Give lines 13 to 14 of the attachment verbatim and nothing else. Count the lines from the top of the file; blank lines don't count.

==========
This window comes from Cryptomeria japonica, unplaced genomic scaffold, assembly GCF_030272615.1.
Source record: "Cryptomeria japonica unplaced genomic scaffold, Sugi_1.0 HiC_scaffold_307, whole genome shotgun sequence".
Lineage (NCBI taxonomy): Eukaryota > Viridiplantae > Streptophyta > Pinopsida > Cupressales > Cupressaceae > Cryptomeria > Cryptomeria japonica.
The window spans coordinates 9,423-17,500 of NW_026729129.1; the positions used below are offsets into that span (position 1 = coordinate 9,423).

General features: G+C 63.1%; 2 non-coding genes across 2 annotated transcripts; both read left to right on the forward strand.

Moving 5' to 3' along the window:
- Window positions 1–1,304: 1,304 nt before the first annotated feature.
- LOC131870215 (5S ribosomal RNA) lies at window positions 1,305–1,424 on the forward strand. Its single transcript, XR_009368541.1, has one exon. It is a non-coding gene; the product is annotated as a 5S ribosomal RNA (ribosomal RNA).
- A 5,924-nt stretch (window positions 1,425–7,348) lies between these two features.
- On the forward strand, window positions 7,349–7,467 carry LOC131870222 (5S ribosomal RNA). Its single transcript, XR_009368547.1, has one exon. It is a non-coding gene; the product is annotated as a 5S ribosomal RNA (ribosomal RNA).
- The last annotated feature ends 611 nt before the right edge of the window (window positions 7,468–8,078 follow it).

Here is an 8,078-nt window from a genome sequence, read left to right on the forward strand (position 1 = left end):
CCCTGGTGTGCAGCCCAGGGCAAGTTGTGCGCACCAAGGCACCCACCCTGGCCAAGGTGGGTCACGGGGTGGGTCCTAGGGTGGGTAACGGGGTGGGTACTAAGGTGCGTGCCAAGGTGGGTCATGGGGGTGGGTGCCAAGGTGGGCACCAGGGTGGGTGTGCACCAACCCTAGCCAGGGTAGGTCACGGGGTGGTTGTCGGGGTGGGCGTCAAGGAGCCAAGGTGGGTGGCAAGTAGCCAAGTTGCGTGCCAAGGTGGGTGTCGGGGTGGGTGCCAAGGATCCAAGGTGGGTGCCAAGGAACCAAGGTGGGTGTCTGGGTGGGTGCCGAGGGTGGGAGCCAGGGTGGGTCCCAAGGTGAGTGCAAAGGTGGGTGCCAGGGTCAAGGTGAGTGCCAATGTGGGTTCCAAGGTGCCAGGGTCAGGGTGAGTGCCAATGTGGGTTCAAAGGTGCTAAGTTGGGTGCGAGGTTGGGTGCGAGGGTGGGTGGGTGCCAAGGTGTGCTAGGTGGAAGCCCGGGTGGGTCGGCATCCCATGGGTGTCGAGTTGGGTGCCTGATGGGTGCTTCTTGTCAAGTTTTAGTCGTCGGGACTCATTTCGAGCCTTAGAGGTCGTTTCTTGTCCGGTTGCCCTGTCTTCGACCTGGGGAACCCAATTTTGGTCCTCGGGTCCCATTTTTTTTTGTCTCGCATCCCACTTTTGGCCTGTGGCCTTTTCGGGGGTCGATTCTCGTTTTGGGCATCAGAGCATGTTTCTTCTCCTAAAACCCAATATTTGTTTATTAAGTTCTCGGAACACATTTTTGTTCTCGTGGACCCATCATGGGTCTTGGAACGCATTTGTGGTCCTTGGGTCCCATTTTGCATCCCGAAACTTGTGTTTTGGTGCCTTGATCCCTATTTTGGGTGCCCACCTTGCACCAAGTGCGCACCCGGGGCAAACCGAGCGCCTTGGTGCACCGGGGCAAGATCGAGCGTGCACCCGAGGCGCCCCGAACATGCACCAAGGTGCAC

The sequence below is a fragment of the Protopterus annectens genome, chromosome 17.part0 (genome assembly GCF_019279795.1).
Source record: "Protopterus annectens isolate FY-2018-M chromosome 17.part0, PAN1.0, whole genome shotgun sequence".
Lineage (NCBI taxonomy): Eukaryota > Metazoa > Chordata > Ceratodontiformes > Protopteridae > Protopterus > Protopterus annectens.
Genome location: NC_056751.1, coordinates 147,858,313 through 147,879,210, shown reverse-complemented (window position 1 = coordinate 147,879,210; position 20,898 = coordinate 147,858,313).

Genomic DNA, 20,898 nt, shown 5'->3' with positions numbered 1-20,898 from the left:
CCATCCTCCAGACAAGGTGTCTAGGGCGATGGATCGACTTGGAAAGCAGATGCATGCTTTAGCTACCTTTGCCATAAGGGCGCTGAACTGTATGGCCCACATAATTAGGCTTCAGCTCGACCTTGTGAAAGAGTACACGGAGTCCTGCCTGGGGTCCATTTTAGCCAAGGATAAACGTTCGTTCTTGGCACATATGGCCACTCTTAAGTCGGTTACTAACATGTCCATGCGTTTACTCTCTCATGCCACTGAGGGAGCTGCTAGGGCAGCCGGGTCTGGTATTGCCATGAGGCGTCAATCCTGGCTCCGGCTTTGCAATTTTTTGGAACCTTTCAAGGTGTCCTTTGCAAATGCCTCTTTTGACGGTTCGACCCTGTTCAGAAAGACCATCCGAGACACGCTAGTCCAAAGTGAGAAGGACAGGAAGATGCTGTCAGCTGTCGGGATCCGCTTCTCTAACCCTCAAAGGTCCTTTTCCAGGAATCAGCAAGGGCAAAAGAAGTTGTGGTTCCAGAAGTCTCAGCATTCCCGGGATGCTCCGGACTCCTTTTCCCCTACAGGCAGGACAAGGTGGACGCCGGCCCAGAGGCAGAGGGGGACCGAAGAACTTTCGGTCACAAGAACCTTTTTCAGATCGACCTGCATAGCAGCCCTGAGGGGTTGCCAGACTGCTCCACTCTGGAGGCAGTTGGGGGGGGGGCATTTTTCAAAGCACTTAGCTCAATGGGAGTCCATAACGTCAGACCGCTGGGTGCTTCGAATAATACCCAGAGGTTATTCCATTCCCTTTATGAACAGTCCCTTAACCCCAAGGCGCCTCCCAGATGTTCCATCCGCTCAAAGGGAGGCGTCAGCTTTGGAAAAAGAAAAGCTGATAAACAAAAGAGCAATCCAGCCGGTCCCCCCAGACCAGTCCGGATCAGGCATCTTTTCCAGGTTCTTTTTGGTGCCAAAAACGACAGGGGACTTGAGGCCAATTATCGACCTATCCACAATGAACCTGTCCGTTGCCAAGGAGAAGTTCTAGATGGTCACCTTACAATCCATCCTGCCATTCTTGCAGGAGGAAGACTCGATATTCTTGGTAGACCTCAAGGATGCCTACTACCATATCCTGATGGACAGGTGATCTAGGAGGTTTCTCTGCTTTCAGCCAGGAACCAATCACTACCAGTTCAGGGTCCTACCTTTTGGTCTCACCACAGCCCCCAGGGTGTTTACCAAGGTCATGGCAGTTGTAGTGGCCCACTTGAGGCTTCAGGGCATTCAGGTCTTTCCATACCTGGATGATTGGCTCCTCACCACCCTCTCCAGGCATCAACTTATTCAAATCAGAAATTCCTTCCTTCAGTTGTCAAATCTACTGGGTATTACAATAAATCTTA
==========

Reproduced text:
CCCTGGTGTGCAGCCCAGGGCAAGTTGTGCGCACCAAGGCACCCACCCTGGCCAAGGTGGGTCACGGGGTGGGTCCTAGGGTGGGTAACGGGGTGGGTACTAAGGTGCGTGCCAAGGTGGGTCATGGGGGTGGGTGCCAAGGTGGGCACCAGGGTGGGTGTGCACCAACCCTAGCCAGGGTAGGTCACGGGGTGGTTGTCGGGGTGGGCGTCAAGGAGCCAAGGTGGGTGGCAAGTAGCCAAGTTGCGTGCCAAGGTGGGTGTCGGGGTGGGTGCCAAGGATCCAAGGTGGGTGCCAAGGAACCAAGGTGGGTGTCTGGGTGGGTGCCGAGGGTGGGAGCCAGGGTGGGTCCCAAGGTGAGTGCAAAGGTGGGTGCCAGGGTCAAGGTGAGTGCCAATGTGGGTTCCAAGGTGCCAGGGTCAGGGTGAGTGCCAATGTGGGTTCAAAGGTGCTAAGTTGGGTGCGAGGTTGGGTGCGAGGGTGGGTGGGTGCCAAGGTGTGCTAGGTGGAAGCCCGGGTGGGTCGGCATCCCATGGGTGTCGAGTTGGGTGCCTGATGGGTGCTTCTTGTCAAGTTTTAGTCGTCGGGACTCATTTCGAGCCTTAGAGGTCGTTTCTTGTCCGGTTGCCCTGTCTTCGACCTGGGGAACCCAATTTTGGTCCTCGGGTCCCATTTTTTTTTGTCTCGCATCCCACTTTTGGCCTGTGGCCTTTTCGGGGGTCGATTCTCGTTTTGGGCATCAGAGCATGTTTCTTCTCCTAAAACCCAATATTTGTTTATTAAGTTCTCGGAACACATTTTTGTTCTCGTGGACCCATCATGGGTCTTGGAACGCATTTGTGGTCCTTGGGTCCCATTTTGCATCCCGAAACTTGTGTTTTGGTGCCTTGATCCCTATTTTGGGTGCCCACCTTGCACCAAGTGCGCACCCGGGGCAAACCGAGCGCCTTGGTGCACCGGGGCAAGATCGAGCGTGCACCCGAGGCGCCCCGAACATGCACCAAGGTGCAC

The sequence below is a fragment of the Protopterus annectens genome, chromosome 17.part0 (genome assembly GCF_019279795.1).